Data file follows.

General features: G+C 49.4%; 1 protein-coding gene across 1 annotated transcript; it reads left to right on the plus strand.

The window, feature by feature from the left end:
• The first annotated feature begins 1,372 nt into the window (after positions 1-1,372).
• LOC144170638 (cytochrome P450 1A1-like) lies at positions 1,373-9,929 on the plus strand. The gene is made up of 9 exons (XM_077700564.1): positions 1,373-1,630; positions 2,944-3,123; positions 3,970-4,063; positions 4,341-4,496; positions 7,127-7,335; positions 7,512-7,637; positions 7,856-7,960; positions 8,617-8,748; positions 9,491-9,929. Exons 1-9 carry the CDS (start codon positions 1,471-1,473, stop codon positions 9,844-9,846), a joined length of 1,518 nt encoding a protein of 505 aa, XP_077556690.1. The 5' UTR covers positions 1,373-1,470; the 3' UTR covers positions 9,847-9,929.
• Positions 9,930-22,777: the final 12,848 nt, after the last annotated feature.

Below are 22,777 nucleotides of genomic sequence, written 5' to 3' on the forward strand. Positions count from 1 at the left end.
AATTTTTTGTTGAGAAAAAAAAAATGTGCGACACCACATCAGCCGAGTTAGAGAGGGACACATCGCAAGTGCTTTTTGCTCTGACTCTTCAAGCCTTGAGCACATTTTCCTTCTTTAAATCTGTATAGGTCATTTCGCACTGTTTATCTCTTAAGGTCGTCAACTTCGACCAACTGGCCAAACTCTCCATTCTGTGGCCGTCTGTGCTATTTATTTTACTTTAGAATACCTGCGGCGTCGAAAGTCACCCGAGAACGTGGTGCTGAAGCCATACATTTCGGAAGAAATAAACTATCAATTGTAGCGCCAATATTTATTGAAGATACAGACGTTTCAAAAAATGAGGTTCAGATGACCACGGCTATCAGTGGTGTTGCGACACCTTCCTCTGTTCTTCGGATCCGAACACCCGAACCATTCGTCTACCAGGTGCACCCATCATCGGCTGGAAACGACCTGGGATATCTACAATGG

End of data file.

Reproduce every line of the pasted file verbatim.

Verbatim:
General features: G+C 49.4%; 1 protein-coding gene across 1 annotated transcript; it reads left to right on the plus strand.

The window, feature by feature from the left end:
• The first annotated feature begins 1,372 nt into the window (after positions 1-1,372).
• LOC144170638 (cytochrome P450 1A1-like) lies at positions 1,373-9,929 on the plus strand. The gene is made up of 9 exons (XM_077700564.1): positions 1,373-1,630; positions 2,944-3,123; positions 3,970-4,063; positions 4,341-4,496; positions 7,127-7,335; positions 7,512-7,637; positions 7,856-7,960; positions 8,617-8,748; positions 9,491-9,929. Exons 1-9 carry the CDS (start codon positions 1,471-1,473, stop codon positions 9,844-9,846), a joined length of 1,518 nt encoding a protein of 505 aa, XP_077556690.1. The 5' UTR covers positions 1,373-1,470; the 3' UTR covers positions 9,847-9,929.
• Positions 9,930-22,777: the final 12,848 nt, after the last annotated feature.

Below are 22,777 nucleotides of genomic sequence, written 5' to 3' on the forward strand. Positions count from 1 at the left end.
AATTTTTTGTTGAGAAAAAAAAAATGTGCGACACCACATCAGCCGAGTTAGAGAGGGACACATCGCAAGTGCTTTTTGCTCTGACTCTTCAAGCCTTGAGCACATTTTCCTTCTTTAAATCTGTATAGGTCATTTCGCACTGTTTATCTCTTAAGGTCGTCAACTTCGACCAACTGGCCAAACTCTCCATTCTGTGGCCGTCTGTGCTATTTATTTTACTTTAGAATACCTGCGGCGTCGAAAGTCACCCGAGAACGTGGTGCTGAAGCCATACATTTCGGAAGAAATAAACTATCAATTGTAGCGCCAATATTTATTGAAGATACAGACGTTTCAAAAAATGAGGTTCAGATGACCACGGCTATCAGTGGTGTTGCGACACCTTCCTCTGTTCTTCGGATCCGAACACCCGAACCATTCGTCTACCAGGTGCACCCATCATCGGCTGGAAACGACCTGGGATATCTACAATGG